Identification of novel mutational drivers reveals oncogene dependencies in multiple myeloma

Brian A. Walker, Konstantinos Mavrommatis, Christopher P. Wardell, T. Cody Ashby, Michael Bauer, Faith E. Davies, Adam Rosenthal, Hongwei Wang, Pingping Qu, Antje Hoering, Mehmet Samur, Fadi Towfic, Maria Ortiz, Erin Flynt, Zhinuan Yu, Zhihong Yang, Dan Rozelle, John Obenauer, Matthew Trotter, Daniel AuclairJonathan Keats, Niccolo Bolli, Mariateresa Fulciniti, Raphael Szalat, Philippe Moreau, Brian Durie, A. Keith Stewart, Hartmut Goldschmidt, Marc S. Raab, Hermann Einsele, Pieter Sonneveld, Jesus San Miguel, Sagar Lonial, Graham H. Jackson, Kenneth C. Anderson, Herve Avet-Loiseau, Nikhil Munshi, Anjan Thakurta, Gareth J. Morgan

Research output: Contribution to journalArticle

80 Scopus citations

Abstract

Understanding the profile of oncogene and tumor suppressor gene mutations with their interactions and impact on the prognosis of multiple myeloma (MM) can improve the definition of disease subsets and identify pathways important in disease pathobiology. Using integrated genomics of 1273 newly diagnosed patients with MM, we identified 63 driver genes, some of which are novel, including IDH1, IDH2, HUWE1, KLHL6, and PTPN11. Oncogene mutations are significantly more clonal than tumor suppressor mutations, indicating they may exert a bigger selective pressure. Patients with more driver gene abnormalities are associated with worse outcomes, as are identified mechanisms of genomic instability. Oncogenic dependencies were identified between mutations in driver genes, common regions of copy number change, and primary translocation and hyperdiploidy events. These dependencies included associations with t(4;14) and mutations in FGFR3, DIS3, and PRKD2; t(11;14) with mutations in CCND1 and IRF4; t(14;16) with mutations in MAF, BRAF, DIS3, and ATM; and hyperdiploidy with gain 11q, mutations in FAM46C, and MYC rearrangements. These associations indicate that the genomic landscape of myeloma is predetermined by the primary events upon which further dependencies are built, giving rise to a nonrandom accumulation of genetic hits. Understanding these dependencies may elucidate potential evolutionary patterns and lead to better treatment regimens.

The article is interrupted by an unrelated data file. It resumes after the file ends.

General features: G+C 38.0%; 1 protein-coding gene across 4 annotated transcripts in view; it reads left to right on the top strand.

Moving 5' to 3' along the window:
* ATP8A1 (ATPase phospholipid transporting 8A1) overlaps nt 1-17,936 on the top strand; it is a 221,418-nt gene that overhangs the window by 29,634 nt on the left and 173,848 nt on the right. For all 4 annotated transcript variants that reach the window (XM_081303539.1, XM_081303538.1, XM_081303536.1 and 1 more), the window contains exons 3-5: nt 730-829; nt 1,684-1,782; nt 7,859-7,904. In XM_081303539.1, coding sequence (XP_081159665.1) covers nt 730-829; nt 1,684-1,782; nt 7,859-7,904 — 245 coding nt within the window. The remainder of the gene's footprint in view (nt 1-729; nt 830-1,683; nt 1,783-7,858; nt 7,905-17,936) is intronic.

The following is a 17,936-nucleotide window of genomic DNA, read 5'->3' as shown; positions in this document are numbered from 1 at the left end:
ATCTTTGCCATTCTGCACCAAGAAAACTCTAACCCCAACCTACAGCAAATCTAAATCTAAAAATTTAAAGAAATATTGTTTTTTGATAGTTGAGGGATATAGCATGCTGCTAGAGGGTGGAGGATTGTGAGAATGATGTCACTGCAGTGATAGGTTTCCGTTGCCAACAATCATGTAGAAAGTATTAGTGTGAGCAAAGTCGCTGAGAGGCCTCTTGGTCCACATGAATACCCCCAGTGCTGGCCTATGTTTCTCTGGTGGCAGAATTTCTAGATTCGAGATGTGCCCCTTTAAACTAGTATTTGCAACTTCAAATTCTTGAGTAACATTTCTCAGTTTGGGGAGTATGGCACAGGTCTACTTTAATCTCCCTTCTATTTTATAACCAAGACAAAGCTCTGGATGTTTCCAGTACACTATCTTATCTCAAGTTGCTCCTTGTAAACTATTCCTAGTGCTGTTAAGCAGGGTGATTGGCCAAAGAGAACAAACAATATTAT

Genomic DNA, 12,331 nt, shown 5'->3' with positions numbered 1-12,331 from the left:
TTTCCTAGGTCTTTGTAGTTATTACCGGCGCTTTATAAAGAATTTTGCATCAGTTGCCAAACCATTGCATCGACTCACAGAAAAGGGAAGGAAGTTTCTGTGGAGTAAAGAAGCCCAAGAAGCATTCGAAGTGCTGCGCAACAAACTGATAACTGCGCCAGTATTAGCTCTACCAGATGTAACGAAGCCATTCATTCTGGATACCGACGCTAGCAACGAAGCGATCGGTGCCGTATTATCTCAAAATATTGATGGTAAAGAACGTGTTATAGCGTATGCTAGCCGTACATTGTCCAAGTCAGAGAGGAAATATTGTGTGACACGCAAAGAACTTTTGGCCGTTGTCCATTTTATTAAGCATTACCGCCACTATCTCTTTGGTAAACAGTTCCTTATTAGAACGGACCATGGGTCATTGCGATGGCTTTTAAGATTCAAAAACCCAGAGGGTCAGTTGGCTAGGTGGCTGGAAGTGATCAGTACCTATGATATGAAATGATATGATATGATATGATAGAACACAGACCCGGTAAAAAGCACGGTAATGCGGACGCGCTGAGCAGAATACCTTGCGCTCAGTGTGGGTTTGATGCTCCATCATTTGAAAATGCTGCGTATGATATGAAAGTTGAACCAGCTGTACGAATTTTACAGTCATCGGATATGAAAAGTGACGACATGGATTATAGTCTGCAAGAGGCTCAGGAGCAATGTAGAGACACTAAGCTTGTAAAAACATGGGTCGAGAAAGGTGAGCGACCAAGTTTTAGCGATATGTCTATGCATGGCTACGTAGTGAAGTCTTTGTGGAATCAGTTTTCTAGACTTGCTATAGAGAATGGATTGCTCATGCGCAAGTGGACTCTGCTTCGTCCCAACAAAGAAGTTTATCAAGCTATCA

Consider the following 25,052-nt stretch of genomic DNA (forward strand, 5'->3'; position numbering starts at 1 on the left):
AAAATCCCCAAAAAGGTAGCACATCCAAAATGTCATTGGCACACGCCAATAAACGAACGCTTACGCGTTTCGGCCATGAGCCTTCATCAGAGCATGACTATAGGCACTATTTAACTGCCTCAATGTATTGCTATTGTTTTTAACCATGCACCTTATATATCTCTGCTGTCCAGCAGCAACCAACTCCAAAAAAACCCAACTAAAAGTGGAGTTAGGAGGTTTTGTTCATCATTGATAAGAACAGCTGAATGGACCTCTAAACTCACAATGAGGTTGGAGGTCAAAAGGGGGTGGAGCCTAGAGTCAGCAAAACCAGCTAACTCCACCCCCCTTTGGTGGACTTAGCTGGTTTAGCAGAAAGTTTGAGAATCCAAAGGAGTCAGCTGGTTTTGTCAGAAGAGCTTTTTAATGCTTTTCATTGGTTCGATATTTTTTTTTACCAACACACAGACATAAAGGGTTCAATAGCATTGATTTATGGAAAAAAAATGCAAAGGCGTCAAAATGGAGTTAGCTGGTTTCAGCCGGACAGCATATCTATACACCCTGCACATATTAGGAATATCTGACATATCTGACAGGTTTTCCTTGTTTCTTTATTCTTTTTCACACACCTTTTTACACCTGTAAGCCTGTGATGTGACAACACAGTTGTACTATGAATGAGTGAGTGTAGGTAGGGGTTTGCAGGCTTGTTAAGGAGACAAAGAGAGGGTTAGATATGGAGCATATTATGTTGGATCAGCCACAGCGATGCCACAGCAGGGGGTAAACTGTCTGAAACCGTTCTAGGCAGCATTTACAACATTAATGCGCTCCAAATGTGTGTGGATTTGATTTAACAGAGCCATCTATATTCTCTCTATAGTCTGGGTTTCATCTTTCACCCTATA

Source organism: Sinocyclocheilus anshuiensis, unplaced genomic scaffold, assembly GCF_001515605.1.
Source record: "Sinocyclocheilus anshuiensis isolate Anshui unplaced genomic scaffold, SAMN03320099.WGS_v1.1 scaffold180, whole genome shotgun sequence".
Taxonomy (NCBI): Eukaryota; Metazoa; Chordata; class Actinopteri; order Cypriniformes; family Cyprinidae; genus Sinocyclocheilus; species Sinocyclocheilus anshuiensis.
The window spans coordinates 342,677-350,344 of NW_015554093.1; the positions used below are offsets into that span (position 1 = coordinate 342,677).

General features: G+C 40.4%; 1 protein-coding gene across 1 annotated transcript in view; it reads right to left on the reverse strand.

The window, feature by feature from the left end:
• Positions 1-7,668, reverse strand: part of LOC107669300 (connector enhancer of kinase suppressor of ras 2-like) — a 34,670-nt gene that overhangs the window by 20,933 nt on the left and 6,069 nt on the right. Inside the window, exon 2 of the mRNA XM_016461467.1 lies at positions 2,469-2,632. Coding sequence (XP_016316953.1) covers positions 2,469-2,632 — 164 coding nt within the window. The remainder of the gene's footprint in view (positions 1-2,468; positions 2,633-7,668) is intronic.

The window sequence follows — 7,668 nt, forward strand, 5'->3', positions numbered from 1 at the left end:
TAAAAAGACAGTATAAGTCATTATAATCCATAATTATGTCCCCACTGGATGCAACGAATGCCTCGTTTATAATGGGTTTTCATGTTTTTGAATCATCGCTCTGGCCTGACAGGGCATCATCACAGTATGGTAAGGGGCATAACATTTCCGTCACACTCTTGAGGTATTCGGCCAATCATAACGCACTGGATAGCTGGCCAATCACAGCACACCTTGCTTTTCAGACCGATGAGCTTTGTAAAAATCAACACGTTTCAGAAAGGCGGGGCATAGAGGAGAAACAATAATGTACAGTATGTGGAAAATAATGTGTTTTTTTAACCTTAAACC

Original languageEnglish (US)
Pages (from-to)587-597
Number of pages11
JournalBlood
Volume132
Issue number6
DOIs
StatePublished - Aug 9 2018

ASJC Scopus subject areas

  • Biochemistry
  • Immunology
  • Hematology
  • Cell Biology

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  • Cite this

    Walker, B. A., Mavrommatis, K., Wardell, C. P., Cody Ashby, T., Bauer, M., Davies, F. E., Rosenthal, A., Wang, H., Qu, P., Hoering, A., Samur, M., Towfic, F., Ortiz, M., Flynt, E., Yu, Z., Yang, Z., Rozelle, D., Obenauer, J., Trotter, M., ... Morgan, G. J. (2018). Identification of novel mutational drivers reveals oncogene dependencies in multiple myeloma. Blood, 132(6), 587-597. https://doi.org/10.1182/blood-2018-03-840132